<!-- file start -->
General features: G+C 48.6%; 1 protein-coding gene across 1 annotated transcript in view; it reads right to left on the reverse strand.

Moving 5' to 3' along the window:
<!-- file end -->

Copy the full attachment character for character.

General features: G+C 48.6%; 1 protein-coding gene across 1 annotated transcript in view; it reads right to left on the reverse strand.

Moving 5' to 3' along the window: